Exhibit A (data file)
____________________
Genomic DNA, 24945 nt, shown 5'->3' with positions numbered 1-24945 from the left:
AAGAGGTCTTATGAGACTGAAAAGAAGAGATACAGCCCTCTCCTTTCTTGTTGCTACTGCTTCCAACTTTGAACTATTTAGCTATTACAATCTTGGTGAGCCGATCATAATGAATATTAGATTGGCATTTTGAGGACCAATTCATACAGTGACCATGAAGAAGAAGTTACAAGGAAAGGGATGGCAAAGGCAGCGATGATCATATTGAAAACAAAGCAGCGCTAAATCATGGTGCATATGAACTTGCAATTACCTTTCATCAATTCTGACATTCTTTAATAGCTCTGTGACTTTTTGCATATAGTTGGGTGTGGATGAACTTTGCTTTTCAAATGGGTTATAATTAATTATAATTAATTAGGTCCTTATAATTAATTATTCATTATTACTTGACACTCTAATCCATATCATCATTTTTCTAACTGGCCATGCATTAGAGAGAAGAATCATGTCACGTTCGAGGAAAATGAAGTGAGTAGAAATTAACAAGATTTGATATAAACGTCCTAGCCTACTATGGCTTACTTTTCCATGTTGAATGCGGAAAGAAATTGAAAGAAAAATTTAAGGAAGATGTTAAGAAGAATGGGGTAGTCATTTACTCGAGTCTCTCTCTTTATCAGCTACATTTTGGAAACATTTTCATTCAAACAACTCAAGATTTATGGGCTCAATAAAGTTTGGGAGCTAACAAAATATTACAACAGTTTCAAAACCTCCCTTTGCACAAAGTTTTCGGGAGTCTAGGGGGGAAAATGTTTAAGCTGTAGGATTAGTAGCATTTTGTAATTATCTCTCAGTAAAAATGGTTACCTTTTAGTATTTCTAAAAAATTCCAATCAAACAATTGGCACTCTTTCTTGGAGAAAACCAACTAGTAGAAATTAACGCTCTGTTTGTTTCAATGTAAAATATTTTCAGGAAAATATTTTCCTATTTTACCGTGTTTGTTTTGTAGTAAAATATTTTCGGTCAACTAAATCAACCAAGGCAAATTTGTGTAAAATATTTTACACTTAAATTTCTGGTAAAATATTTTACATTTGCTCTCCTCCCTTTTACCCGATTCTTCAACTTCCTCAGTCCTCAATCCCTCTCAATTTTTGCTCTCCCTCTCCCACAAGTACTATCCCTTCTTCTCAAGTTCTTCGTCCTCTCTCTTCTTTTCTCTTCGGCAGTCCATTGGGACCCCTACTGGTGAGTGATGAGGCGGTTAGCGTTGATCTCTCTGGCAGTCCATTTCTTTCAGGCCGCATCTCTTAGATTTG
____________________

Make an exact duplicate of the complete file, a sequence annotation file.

Genomic DNA, 24945 nt, shown 5'->3' with positions numbered 1-24945 from the left:
AAGAGGTCTTATGAGACTGAAAAGAAGAGATACAGCCCTCTCCTTTCTTGTTGCTACTGCTTCCAACTTTGAACTATTTAGCTATTACAATCTTGGTGAGCCGATCATAATGAATATTAGATTGGCATTTTGAGGACCAATTCATACAGTGACCATGAAGAAGAAGTTACAAGGAAAGGGATGGCAAAGGCAGCGATGATCATATTGAAAACAAAGCAGCGCTAAATCATGGTGCATATGAACTTGCAATTACCTTTCATCAATTCTGACATTCTTTAATAGCTCTGTGACTTTTTGCATATAGTTGGGTGTGGATGAACTTTGCTTTTCAAATGGGTTATAATTAATTATAATTAATTAGGTCCTTATAATTAATTATTCATTATTACTTGACACTCTAATCCATATCATCATTTTTCTAACTGGCCATGCATTAGAGAGAAGAATCATGTCACGTTCGAGGAAAATGAAGTGAGTAGAAATTAACAAGATTTGATATAAACGTCCTAGCCTACTATGGCTTACTTTTCCATGTTGAATGCGGAAAGAAATTGAAAGAAAAATTTAAGGAAGATGTTAAGAAGAATGGGGTAGTCATTTACTCGAGTCTCTCTCTTTATCAGCTACATTTTGGAAACATTTTCATTCAAACAACTCAAGATTTATGGGCTCAATAAAGTTTGGGAGCTAACAAAATATTACAACAGTTTCAAAACCTCCCTTTGCACAAAGTTTTCGGGAGTCTAGGGGGGAAAATGTTTAAGCTGTAGGATTAGTAGCATTTTGTAATTATCTCTCAGTAAAAATGGTTACCTTTTAGTATTTCTAAAAAATTCCAATCAAACAATTGGCACTCTTTCTTGGAGAAAACCAACTAGTAGAAATTAACGCTCTGTTTGTTTCAATGTAAAATATTTTCAGGAAAATATTTTCCTATTTTACCGTGTTTGTTTTGTAGTAAAATATTTTCGGTCAACTAAATCAACCAAGGCAAATTTGTGTAAAATATTTTACACTTAAATTTCTGGTAAAATATTTTACATTTGCTCTCCTCCCTTTTACCCGATTCTTCAACTTCCTCAGTCCTCAATCCCTCTCAATTTTTGCTCTCCCTCTCCCACAAGTACTATCCCTTCTTCTCAAGTTCTTCGTCCTCTCTCTTCTTTTCTCTTCGGCAGTCCATTGGGACCCCTACTGGTGAGTGATGAGGCGGTTAGCGTTGATCTCTCTGGCAGTCCATTTCTTTCAGGCCGCATCTCTTAGATTTG